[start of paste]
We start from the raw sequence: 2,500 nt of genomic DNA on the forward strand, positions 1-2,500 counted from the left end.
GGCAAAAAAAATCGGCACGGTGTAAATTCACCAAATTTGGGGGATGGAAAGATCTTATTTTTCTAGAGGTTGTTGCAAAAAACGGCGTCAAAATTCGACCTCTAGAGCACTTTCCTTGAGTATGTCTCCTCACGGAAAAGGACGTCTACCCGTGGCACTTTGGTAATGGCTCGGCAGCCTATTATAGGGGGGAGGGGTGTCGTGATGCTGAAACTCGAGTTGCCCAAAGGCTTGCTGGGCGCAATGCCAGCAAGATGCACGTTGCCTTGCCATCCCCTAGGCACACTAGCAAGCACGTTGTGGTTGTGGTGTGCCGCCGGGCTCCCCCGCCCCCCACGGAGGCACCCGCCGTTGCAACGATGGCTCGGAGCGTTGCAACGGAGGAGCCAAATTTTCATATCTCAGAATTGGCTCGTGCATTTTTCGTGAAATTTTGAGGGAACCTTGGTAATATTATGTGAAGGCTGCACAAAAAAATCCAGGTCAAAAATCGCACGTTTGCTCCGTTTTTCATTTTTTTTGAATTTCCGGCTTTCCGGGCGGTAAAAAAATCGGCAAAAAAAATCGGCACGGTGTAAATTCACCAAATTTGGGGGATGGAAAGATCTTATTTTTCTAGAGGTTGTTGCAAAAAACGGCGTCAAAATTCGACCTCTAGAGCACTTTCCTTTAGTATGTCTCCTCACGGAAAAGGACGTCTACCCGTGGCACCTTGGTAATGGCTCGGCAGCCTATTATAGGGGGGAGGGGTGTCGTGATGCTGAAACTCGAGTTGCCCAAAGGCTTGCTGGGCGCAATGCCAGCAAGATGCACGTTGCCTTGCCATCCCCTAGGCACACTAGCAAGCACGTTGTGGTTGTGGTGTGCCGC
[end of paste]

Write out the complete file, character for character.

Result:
We start from the raw sequence: 2,500 nt of genomic DNA on the forward strand, positions 1-2,500 counted from the left end.
GGCAAAAAAAATCGGCACGGTGTAAATTCACCAAATTTGGGGGATGGAAAGATCTTATTTTTCTAGAGGTTGTTGCAAAAAACGGCGTCAAAATTCGACCTCTAGAGCACTTTCCTTGAGTATGTCTCCTCACGGAAAAGGACGTCTACCCGTGGCACTTTGGTAATGGCTCGGCAGCCTATTATAGGGGGGAGGGGTGTCGTGATGCTGAAACTCGAGTTGCCCAAAGGCTTGCTGGGCGCAATGCCAGCAAGATGCACGTTGCCTTGCCATCCCCTAGGCACACTAGCAAGCACGTTGTGGTTGTGGTGTGCCGCCGGGCTCCCCCGCCCCCCACGGAGGCACCCGCCGTTGCAACGATGGCTCGGAGCGTTGCAACGGAGGAGCCAAATTTTCATATCTCAGAATTGGCTCGTGCATTTTTCGTGAAATTTTGAGGGAACCTTGGTAATATTATGTGAAGGCTGCACAAAAAAATCCAGGTCAAAAATCGCACGTTTGCTCCGTTTTTCATTTTTTTTGAATTTCCGGCTTTCCGGGCGGTAAAAAAATCGGCAAAAAAAATCGGCACGGTGTAAATTCACCAAATTTGGGGGATGGAAAGATCTTATTTTTCTAGAGGTTGTTGCAAAAAACGGCGTCAAAATTCGACCTCTAGAGCACTTTCCTTTAGTATGTCTCCTCACGGAAAAGGACGTCTACCCGTGGCACCTTGGTAATGGCTCGGCAGCCTATTATAGGGGGGAGGGGTGTCGTGATGCTGAAACTCGAGTTGCCCAAAGGCTTGCTGGGCGCAATGCCAGCAAGATGCACGTTGCCTTGCCATCCCCTAGGCACACTAGCAAGCACGTTGTGGTTGTGGTGTGCCGC